As has been seen in the aftermath of past May Days in the Pacific Northwest, the Olympia Police Department has requested the aid of the public in identifying those involved in what was deemed an “unfriendly mob” on May Day in downtown Olympia earlier this month. We can’t know for sure what this means, it could be an act of desperation because the police have no evidence or it could be that they have plenty of evidence but are waiting for a more strategic time to press charges. Let’s take this as a chance to reflect on some much needed personal concerns in the pursuit of creating a strong culture of security.
What to do, What not to do
- If you are approached by a law enforcement officer, you are not obligated to speak to them and it is highly encouraged that you let your friends know and seek legal advice immediately. Please refer to our previous post for a much more detailed run-through of this scenario.
- Don’t brag about what you did or saw at the event afterwards with your friends. Loose lips sink ships! It can be very easy to want to share exciting highs or disappointing lows from a march or action with anyone who asks about it, and in the heat of a moment forget that not everybody who wants to hear about it is necessarily on our side. This isn’t to imply that it may be your friend who turns information over to the police, but maybe a landlord, grocery store clerk, bar-tender, classmate, teacher, etc. The goal of these calls for the public to aid in the efforts of the police to identify criminals is also part of an effort to expand the policing apparatus into the larger citizenry.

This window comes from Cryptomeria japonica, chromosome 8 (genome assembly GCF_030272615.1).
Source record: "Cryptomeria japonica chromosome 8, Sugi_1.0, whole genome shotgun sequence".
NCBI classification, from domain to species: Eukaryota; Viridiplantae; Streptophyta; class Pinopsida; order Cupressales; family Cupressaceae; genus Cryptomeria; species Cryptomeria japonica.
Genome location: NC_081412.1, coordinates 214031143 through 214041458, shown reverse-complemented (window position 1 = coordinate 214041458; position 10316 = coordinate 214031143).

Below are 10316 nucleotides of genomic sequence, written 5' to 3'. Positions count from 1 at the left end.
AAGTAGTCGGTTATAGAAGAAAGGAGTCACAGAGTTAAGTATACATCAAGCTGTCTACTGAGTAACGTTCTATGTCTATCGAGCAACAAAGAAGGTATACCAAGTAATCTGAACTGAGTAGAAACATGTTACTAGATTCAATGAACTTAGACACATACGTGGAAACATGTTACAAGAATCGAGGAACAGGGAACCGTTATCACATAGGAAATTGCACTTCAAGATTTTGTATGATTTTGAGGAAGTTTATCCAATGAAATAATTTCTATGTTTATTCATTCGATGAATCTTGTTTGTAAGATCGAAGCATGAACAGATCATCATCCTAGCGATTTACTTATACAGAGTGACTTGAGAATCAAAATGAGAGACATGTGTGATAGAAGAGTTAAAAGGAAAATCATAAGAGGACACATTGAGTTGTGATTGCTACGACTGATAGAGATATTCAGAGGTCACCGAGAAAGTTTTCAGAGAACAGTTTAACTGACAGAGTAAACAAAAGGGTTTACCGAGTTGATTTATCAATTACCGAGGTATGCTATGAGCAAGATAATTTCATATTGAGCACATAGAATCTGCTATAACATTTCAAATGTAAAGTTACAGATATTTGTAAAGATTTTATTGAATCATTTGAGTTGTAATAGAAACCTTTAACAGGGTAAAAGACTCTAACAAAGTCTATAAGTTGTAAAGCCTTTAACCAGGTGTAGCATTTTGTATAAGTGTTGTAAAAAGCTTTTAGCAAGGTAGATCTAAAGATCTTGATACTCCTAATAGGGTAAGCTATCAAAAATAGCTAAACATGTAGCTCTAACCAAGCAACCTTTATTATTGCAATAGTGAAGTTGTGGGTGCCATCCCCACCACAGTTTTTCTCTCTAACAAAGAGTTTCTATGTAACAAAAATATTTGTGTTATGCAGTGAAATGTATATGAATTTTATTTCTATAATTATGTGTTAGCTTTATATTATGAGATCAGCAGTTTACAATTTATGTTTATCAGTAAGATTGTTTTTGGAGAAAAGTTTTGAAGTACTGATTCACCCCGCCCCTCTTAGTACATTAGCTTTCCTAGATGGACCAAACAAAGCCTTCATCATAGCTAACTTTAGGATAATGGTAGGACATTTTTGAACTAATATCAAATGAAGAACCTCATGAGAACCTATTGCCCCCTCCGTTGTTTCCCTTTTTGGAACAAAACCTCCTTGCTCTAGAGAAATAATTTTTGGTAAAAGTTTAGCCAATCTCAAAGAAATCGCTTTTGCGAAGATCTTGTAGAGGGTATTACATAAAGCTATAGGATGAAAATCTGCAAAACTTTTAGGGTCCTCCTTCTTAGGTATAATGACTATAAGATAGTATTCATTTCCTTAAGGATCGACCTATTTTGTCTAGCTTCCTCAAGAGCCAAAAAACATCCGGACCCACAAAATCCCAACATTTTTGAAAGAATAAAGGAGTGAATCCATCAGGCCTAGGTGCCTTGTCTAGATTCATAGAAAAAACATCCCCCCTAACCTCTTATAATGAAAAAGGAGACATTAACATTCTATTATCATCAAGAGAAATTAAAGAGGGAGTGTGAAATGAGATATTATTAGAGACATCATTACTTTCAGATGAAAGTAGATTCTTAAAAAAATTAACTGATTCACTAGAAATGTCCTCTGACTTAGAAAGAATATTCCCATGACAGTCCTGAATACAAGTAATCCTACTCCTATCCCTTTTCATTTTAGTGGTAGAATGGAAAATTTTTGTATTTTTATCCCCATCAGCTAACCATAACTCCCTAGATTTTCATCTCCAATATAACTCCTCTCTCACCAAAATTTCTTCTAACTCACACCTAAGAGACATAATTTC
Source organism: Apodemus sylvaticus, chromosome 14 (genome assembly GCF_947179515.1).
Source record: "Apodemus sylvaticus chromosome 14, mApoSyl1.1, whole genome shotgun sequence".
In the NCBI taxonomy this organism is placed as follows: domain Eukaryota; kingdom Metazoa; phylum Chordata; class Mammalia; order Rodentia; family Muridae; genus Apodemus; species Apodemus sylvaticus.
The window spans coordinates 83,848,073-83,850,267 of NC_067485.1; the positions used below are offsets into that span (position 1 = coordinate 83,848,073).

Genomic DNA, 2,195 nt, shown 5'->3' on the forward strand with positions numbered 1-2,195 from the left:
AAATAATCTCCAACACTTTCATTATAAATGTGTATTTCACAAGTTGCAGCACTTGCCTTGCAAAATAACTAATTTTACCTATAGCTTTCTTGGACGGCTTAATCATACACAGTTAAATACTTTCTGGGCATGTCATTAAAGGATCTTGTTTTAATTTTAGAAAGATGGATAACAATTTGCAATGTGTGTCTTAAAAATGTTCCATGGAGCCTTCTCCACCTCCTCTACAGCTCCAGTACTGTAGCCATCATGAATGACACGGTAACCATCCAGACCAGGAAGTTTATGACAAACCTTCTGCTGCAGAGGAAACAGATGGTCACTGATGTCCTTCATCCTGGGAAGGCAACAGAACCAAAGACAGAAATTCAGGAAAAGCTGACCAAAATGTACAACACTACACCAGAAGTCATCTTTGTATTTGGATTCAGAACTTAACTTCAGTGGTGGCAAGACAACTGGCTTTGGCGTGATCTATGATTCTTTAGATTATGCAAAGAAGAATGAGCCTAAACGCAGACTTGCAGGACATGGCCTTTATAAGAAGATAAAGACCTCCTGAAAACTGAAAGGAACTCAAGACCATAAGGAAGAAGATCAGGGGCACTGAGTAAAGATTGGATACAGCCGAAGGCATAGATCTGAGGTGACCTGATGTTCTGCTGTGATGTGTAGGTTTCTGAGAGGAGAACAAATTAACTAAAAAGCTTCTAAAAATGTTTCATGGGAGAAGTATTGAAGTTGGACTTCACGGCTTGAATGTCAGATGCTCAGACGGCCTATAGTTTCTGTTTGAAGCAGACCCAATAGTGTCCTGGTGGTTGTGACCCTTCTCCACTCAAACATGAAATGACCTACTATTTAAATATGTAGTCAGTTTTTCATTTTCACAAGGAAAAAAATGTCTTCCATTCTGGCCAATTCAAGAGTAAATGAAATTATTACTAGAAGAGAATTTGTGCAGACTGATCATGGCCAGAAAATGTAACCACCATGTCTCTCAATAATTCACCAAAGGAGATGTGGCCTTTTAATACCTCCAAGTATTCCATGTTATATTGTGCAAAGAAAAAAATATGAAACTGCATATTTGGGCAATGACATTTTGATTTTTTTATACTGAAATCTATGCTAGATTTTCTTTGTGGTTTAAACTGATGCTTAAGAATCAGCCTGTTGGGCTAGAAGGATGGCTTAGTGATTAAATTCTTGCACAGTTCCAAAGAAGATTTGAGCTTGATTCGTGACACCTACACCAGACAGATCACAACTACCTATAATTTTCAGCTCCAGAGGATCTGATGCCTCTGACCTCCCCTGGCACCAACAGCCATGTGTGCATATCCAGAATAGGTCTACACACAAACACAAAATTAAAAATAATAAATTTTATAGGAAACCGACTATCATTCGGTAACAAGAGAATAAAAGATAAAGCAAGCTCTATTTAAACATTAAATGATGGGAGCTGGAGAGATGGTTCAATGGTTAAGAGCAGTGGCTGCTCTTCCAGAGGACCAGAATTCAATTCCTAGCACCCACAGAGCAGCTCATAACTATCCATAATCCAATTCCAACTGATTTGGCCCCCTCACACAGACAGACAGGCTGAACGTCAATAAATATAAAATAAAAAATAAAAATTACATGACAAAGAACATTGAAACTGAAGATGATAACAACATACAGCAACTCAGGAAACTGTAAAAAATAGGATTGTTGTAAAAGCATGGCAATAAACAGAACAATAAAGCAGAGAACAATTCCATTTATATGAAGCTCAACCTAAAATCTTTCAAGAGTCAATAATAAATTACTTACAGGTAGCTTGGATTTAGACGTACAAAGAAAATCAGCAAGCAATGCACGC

- If you find yourself in need of debriefing and checking in with your friends, crew or affinity group, establish safe forms of communication that don’t incriminate you or anyone you know. Instead of saying “Oh damn, I saw Jane Doe (do something illegal)!” you could say “Wow, I saw some shit today that made me feel really excited/angry/upset/etc.“ Focus on your feelings from the event, so that you can better process through those, and not the actions of yourself or others, so as to not potentially say something that could get you or someone else in trouble.
- Dispose of anything you wore or used at the action wisely and properly. Be thorough! Marius Mason was apprehended simply because he failed to properly burn pieces of paper that tied him to a string of ELF Actions (and his partner turned rat on him). Clothes, gloves, backpacks, helmets, flags, wrist-rockets, shoes, anything that there may be a picture of somewhere.
- Consider deleting your social media accounts, or at least change your accounts to private, use a fake name and take down or make private pictures with your face. In the aftermath of revolt the police comb through social media accounts looking for information related to the events. If you are less visible on social media it means that the state is less likely to turn their attention toward you.
- Last but certainly not least, don’t panic. Generations of anarchists and radicals before us have seen waves of repression come and go, threats from the police rise and fall. If you think there may be information out there that incriminates you, stay calm and the storm will pass, with or without an arrest. Our revolt happens in the streets, in our homes, inside and outside of jail-cells. Just as we may be innocent when they accuse us in their courtrooms, we may have committed a crime but that doesn’t mean they’ll catch us.
Here’s some further reading on security culture
The “security” category on Sprout Distro has even more.